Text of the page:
Here is an article by South African Matt Newnham that I found very interesting. I hope you all enjoy it also.
Déjà vu: lack of creativity means you have seen it before and the box office feels it
I have to admit, as a film lover, and even a lover of good quality TV shows that the sizzle of a blockbuster seems to have stopped sizzling in the last few years. Originality seems to have been lost, with producers and directors finding a recipe and sticking with it, and this is starting to hit the box office takings and cinema viewer opinions.
Don’t get me wrong, there is nothing wrong with finding a recipe and making it work; Lord of the Rings, Harry Potter, Indiana Jones and Back to the Future got things right but they also knew when enough was enough, and the horse was still able to frolic and gallop freely without coming anywhere near being a dead one to flog. In the past, directors and producers always gave just enough to ensure optimal revenues, they knew how to find the perfect time gap between next chapters and knew when to stop completely.
X-men has seen sequels, prequels, origins and a host of variations and it seems to have worked but is has become a little bit “yawn, not more x-men” and “I know how this will end” and it seems originality has fallen away or is at least starting to.
Batman, Superman and any other superhero have all been milked in the last two or three years. The Big budget productions, with same old, same old, have become “normal” and the only creativity seems to be which superhero can be pitched against which. Suicide Squad, that recently hit the circuit, had massive hype leading up to it and didn’t do too badly in the box office with $267million in takings in its first weekend but it wasn’t liked by audiences as the Rotten Tomato scale showed.
Movies, and even TV shows for that matter seem to have lost their creativit genius. It can’t be a lack of ideas out there, but something needs to be done to give audiences the blockbuster they need without having to rely on remakes or sequels. Some sequels of many movies simply highlight that Hollywood is not what it was, Independence Day 2 was weak compared to the original that became a classic not just for the movie but also the soundtrack, people went and watched the sequel and left somewhat disappointed.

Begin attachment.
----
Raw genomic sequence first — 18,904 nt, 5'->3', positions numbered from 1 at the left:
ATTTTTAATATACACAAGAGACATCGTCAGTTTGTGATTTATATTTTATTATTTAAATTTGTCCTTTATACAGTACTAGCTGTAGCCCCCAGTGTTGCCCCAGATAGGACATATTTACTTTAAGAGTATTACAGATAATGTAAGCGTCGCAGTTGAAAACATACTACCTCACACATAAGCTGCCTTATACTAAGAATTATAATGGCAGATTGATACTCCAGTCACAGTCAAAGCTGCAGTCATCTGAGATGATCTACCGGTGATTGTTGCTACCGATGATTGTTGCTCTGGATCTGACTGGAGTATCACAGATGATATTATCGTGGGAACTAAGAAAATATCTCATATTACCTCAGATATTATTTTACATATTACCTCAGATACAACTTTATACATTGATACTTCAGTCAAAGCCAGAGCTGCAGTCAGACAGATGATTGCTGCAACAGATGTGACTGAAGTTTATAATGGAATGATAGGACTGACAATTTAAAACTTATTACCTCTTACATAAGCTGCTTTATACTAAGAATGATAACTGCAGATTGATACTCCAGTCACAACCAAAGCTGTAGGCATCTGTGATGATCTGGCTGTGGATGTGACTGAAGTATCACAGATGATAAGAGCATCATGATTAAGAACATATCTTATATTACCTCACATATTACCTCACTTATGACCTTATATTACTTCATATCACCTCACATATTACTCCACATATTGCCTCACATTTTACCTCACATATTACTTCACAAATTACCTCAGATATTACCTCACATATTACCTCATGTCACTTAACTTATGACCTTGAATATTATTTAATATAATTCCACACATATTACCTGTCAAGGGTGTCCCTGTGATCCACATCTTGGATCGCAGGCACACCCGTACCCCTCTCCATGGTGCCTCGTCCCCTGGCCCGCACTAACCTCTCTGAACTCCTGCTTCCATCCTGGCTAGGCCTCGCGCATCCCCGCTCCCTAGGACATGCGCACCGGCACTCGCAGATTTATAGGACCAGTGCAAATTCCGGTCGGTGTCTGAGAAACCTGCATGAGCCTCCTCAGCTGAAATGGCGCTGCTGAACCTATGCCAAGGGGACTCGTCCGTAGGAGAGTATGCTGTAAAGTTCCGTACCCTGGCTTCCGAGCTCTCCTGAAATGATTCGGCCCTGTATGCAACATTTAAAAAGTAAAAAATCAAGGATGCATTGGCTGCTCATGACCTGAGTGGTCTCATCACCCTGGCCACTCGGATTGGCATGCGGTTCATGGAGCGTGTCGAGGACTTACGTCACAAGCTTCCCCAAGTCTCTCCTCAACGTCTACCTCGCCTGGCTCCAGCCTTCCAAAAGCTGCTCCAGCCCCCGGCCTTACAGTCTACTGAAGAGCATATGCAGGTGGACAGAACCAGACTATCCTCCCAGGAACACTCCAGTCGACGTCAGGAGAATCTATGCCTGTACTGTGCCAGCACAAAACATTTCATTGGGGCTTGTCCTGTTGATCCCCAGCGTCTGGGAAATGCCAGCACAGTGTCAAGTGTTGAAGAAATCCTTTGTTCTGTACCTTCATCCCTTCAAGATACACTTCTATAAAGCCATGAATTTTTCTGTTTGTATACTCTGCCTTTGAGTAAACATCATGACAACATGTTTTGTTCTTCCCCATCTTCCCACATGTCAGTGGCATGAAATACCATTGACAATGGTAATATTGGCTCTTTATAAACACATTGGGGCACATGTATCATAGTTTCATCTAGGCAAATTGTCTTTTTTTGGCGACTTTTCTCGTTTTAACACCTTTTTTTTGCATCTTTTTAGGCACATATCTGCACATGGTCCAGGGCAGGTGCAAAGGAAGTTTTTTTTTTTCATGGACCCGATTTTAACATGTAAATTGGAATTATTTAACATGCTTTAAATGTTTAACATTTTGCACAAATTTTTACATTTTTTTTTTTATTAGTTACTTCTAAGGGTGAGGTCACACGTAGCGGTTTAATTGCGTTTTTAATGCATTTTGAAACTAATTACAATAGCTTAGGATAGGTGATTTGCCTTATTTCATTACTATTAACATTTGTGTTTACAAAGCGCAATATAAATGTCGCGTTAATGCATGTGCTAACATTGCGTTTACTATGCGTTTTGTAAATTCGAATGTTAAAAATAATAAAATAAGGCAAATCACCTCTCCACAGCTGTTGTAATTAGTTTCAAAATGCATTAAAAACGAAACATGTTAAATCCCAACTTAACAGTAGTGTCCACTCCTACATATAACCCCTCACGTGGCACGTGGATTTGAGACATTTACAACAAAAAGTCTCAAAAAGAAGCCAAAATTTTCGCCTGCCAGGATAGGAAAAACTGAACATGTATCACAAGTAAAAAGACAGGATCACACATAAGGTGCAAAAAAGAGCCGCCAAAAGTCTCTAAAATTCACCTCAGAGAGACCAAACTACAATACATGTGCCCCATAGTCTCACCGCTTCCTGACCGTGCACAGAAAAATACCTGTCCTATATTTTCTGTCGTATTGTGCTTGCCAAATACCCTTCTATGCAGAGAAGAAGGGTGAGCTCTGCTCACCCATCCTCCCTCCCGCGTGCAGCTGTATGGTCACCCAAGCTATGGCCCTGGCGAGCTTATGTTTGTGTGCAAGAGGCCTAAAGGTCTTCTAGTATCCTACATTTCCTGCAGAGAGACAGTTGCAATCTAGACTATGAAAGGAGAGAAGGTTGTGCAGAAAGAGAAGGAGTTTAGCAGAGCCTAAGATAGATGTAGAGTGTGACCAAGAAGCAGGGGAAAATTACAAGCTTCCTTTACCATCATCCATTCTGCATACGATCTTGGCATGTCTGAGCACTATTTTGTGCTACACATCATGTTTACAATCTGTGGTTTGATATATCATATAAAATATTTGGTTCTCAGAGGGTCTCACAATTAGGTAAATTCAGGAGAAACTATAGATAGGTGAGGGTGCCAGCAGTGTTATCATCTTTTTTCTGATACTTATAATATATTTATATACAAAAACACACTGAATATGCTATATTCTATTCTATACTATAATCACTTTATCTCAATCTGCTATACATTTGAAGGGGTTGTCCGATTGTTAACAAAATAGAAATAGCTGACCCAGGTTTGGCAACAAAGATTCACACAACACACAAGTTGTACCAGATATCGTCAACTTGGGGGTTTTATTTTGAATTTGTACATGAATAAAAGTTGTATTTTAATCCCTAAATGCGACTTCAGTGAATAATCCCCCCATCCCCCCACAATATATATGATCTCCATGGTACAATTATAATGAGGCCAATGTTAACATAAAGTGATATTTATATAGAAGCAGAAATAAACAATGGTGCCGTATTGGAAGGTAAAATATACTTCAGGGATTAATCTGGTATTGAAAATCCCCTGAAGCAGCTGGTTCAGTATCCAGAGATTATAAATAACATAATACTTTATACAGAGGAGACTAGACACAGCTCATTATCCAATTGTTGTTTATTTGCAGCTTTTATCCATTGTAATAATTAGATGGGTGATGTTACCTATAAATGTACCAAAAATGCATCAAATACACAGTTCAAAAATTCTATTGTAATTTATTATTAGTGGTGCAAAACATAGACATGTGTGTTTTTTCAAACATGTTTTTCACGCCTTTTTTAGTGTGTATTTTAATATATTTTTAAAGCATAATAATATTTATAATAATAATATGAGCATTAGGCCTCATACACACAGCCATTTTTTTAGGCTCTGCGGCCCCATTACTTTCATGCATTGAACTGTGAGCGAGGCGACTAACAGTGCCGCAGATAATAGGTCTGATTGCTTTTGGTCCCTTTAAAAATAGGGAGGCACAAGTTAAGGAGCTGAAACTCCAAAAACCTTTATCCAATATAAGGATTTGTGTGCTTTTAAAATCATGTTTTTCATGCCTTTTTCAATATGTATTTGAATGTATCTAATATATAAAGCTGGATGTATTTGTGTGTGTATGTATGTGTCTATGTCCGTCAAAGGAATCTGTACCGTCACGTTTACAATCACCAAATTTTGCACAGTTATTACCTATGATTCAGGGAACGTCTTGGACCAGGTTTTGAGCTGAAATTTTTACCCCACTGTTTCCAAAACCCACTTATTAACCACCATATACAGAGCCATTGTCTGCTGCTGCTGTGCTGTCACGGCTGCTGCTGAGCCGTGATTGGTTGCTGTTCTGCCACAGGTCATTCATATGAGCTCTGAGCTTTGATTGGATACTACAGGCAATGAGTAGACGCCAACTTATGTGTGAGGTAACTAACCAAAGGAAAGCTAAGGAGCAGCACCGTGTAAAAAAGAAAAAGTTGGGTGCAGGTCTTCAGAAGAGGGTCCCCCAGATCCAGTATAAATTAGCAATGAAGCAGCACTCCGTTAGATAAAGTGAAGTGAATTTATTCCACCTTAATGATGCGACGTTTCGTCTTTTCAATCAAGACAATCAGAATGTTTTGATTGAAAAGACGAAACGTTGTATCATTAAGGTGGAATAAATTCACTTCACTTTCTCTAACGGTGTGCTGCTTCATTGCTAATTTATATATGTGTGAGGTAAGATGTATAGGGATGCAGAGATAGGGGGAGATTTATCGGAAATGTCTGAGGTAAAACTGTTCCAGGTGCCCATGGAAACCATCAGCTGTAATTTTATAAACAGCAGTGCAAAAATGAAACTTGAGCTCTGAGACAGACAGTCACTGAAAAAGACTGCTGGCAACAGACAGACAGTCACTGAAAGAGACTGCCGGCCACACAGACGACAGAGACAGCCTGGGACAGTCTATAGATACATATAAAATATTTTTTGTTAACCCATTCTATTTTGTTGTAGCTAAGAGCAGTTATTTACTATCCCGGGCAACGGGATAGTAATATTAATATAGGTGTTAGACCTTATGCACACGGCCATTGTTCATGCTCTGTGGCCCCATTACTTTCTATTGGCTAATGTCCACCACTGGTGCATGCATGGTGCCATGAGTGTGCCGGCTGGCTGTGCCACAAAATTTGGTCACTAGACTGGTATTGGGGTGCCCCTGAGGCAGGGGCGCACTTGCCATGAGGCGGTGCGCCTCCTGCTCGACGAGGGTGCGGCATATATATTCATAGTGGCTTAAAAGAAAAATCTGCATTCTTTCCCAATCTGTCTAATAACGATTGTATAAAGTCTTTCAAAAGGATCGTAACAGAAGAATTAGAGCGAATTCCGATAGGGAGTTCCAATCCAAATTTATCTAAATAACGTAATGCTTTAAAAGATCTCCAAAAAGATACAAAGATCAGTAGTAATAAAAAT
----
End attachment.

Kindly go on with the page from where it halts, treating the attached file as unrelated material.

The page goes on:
Sometimes a remake or another “adventure in the life of…”, such as the recent Tarzan movies, are filled with hope for audiences. Yes the audience knows what to expect and have a sort of understanding as to who the characters are but it is actually not, especially in the case of Tarzan that in a funny way was little different to the old Johnny Weissmuller movies, what could be called original other than the CGI.
Do you remember the first time Star Wars hit the screen, or the first Indiana Jones, the first Rocky movie, back to the future, the deer hunter or Kramer vs Kramer? They were fresh, unique and audiences loved them. Star Wars was even parodied by Mel Brooks in Spaceballs, that doesn’t happen today perhaps because the movies are joke in themselves. That spark of creativity needs to be found to get box offices moving, leaving audiences excited.
This summer if you have found yourself watching movies that didn’t quite find that x-spot, you were not the only one. Box offices figures show so and sadly the lack of originality is partly to blame along with directors sticking to an easy recipe that soon makes homemade cakes taste like a muffin bought in a convenience store.
Based in Cape Town, South Africa Matt Newnham is a writer who has a cup that is always a little more than half full. Matt is passionate about life and success and his writing has earned him the title “The Master of Emotional Appeal” as he manages to find the true heart and human feeling of almost any subject. Matt is also the Author of the children’s book Space Ranger Fred and the Shoelace Adventure. Follow Matt on Twitter @MattNewnhamZA , on Facebook and on his website http://www.mattnewnham.co.za